Flying the nest

Ah, the early aughts, when high school boys still gave bouquets.

Ah, the early aughts, when high school boys still gave bouquets.

Rated 4.0

Sacramento native Greta Gerwig comes home in Lady Bird, writing and directing the story of a senior at a Catholic girls’ high school in Sacramento. Christine McPherson (Saoirse Ronan), who has endowed herself with the name Lady Bird, bridles at what she sees as the limitations of her hometown and the clueless smothering of her mother Marion (Laurie Metcalf). At 17, Lady Bird is too young to know that there are two kinds of people in Sacramento—those who can’t wait to get out and those who thank God they’re back. She only knows about the first kind, and she’s definitely one of them.

Lady Bird follows her senior year at Immaculate Heart High School (“Immaculate Fart,” she calls it) as she prepares to strike out as far as she can get from Sacramento and still speak the language. Not for UC Davis or any of the other driving-distance colleges her mother chooses. “You should just go to City College,” the exasperated Marion suggests sarcastically. “Y’know, with your work ethic just go to City College, and then to jail, and then back to City College, and maybe you can learn to pull yourself up …” This drives Lady Bird to jump from their moving car, then spend most of the movie with her arm in a pink cast that almost matches the painted red of her short-chopped hair.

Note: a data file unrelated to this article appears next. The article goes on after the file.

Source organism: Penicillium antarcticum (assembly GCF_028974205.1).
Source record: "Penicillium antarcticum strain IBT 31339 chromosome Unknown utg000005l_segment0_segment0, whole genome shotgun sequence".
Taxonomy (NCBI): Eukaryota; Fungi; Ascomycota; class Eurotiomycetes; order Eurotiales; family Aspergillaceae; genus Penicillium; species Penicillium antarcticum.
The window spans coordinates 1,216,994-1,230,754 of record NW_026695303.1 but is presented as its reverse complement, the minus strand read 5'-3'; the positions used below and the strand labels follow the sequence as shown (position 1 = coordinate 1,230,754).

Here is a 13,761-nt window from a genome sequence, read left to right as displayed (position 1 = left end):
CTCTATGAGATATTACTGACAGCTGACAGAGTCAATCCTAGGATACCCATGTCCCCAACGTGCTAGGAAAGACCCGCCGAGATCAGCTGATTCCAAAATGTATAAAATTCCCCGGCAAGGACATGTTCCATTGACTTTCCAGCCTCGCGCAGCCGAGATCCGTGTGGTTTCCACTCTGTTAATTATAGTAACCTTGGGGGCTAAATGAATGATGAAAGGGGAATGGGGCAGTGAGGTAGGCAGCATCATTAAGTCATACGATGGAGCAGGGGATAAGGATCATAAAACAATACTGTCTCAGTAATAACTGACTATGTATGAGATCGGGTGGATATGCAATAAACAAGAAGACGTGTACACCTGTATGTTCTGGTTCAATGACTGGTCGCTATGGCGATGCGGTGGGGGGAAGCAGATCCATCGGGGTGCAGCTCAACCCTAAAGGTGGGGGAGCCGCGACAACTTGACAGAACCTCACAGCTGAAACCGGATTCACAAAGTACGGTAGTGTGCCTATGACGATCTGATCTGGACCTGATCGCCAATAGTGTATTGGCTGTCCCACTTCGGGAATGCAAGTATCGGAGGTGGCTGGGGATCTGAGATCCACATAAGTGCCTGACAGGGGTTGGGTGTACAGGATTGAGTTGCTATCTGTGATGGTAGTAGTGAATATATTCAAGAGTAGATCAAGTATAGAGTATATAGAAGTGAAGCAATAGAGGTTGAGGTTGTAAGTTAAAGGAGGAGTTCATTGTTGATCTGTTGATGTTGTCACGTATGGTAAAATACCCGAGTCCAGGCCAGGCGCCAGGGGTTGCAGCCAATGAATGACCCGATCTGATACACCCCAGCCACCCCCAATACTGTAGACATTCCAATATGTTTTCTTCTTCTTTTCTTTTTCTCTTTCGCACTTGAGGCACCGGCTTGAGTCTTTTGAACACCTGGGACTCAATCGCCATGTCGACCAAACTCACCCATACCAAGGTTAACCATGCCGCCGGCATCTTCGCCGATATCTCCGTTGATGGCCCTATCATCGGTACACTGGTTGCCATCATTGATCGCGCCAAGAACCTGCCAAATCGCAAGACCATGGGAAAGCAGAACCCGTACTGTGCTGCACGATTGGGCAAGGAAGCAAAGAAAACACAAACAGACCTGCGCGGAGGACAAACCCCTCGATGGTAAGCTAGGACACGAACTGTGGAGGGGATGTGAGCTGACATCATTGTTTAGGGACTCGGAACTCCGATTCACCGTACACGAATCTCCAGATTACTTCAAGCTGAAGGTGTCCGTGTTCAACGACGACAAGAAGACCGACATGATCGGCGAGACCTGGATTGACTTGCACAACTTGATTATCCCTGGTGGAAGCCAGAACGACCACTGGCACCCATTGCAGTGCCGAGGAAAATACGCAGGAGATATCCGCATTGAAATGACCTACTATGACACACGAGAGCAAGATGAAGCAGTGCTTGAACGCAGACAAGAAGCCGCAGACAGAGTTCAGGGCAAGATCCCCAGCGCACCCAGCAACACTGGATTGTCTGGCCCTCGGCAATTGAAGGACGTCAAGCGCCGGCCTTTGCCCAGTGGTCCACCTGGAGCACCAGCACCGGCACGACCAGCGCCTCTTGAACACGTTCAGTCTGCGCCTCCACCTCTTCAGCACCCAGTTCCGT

Gerwig salts her script with funny lines that sound more like people living funny lives than actors saying funny things. As her episodic story follows Lady Bird through a budding interest in theater, experiments in love and lust and a brief, callous rift with lifelong pal Julie (a delightful Beanie Feldstein), the movie seems ever on the verge of sliding into sketch comedy, but always pulled back by Gerwig’s emotional generosity toward her characters.

Lady Bird’s second-biggest asset, next to Gerwig herself, is Saoirse Ronan—Bronx-born, Irish-raised, and by now, at age 23, well on her way to being one of the greatest movie actresses of the 21st century. Already passed over for two Oscars, it’s easy to imagine her being nominated every seven or eight years, then (if she never wins) finally getting one of those life-achievement “Apology Oscars” like Deborah Kerr or Peter O’Toole. Her Lady Bird is perfectly self-named—we see her tentatively testing her plumage as she prepares to fly the nest.

And third honors go to Laurie Metcalf as Marion, an awkwardly loving but harried mother whose take-charge assertiveness blinds her to how her exasperation is mirrored in her daughter’s rebellion. It’s probably the role of Metcalf’s career, certainly her best since Roseanne.

By the end, Lady Bird, in college in New York, has become Christine again, with a new understanding for her maladroit mother. As for the old hometown … well, she’s still telling New Yorkers that she’s from … um … San Francisco.

Baby steps, baby steps.